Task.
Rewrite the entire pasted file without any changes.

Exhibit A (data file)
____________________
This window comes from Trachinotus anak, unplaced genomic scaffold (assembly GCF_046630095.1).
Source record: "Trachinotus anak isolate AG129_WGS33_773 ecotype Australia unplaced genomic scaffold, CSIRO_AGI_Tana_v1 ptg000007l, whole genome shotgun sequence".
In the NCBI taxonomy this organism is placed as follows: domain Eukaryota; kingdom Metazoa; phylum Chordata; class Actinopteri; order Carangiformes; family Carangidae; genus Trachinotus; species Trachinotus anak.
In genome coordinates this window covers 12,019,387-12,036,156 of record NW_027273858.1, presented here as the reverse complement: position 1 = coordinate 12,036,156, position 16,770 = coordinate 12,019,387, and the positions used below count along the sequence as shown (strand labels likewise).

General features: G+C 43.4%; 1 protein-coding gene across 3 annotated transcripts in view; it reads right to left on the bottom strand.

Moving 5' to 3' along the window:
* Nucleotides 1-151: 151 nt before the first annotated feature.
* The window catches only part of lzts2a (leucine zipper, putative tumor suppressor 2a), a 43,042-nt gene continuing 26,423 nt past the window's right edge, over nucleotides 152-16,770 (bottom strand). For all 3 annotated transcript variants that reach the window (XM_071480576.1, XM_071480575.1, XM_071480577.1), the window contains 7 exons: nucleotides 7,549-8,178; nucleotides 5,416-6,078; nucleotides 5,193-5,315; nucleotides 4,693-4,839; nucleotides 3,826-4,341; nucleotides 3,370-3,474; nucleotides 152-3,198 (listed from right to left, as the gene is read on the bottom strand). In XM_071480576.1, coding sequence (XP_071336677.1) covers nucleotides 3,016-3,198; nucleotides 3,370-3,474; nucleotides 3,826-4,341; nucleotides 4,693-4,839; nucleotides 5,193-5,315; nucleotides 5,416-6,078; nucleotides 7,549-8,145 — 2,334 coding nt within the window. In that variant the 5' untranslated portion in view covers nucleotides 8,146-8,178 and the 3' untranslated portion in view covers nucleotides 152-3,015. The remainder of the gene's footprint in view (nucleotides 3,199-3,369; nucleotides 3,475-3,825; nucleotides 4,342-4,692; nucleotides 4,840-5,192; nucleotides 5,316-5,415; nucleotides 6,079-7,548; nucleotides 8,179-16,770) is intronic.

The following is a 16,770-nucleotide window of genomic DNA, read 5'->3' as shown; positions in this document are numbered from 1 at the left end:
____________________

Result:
This window comes from Trachinotus anak, unplaced genomic scaffold (assembly GCF_046630095.1).
Source record: "Trachinotus anak isolate AG129_WGS33_773 ecotype Australia unplaced genomic scaffold, CSIRO_AGI_Tana_v1 ptg000007l, whole genome shotgun sequence".
In the NCBI taxonomy this organism is placed as follows: domain Eukaryota; kingdom Metazoa; phylum Chordata; class Actinopteri; order Carangiformes; family Carangidae; genus Trachinotus; species Trachinotus anak.
In genome coordinates this window covers 12,019,387-12,036,156 of record NW_027273858.1, presented here as the reverse complement: position 1 = coordinate 12,036,156, position 16,770 = coordinate 12,019,387, and the positions used below count along the sequence as shown (strand labels likewise).

General features: G+C 43.4%; 1 protein-coding gene across 3 annotated transcripts in view; it reads right to left on the bottom strand.

Moving 5' to 3' along the window:
* Nucleotides 1-151: 151 nt before the first annotated feature.
* The window catches only part of lzts2a (leucine zipper, putative tumor suppressor 2a), a 43,042-nt gene continuing 26,423 nt past the window's right edge, over nucleotides 152-16,770 (bottom strand). For all 3 annotated transcript variants that reach the window (XM_071480576.1, XM_071480575.1, XM_071480577.1), the window contains 7 exons: nucleotides 7,549-8,178; nucleotides 5,416-6,078; nucleotides 5,193-5,315; nucleotides 4,693-4,839; nucleotides 3,826-4,341; nucleotides 3,370-3,474; nucleotides 152-3,198 (listed from right to left, as the gene is read on the bottom strand). In XM_071480576.1, coding sequence (XP_071336677.1) covers nucleotides 3,016-3,198; nucleotides 3,370-3,474; nucleotides 3,826-4,341; nucleotides 4,693-4,839; nucleotides 5,193-5,315; nucleotides 5,416-6,078; nucleotides 7,549-8,145 — 2,334 coding nt within the window. In that variant the 5' untranslated portion in view covers nucleotides 8,146-8,178 and the 3' untranslated portion in view covers nucleotides 152-3,015. The remainder of the gene's footprint in view (nucleotides 3,199-3,369; nucleotides 3,475-3,825; nucleotides 4,342-4,692; nucleotides 4,840-5,192; nucleotides 5,316-5,415; nucleotides 6,079-7,548; nucleotides 8,179-16,770) is intronic.

The following is a 16,770-nucleotide window of genomic DNA, read 5'->3' as shown; positions in this document are numbered from 1 at the left end: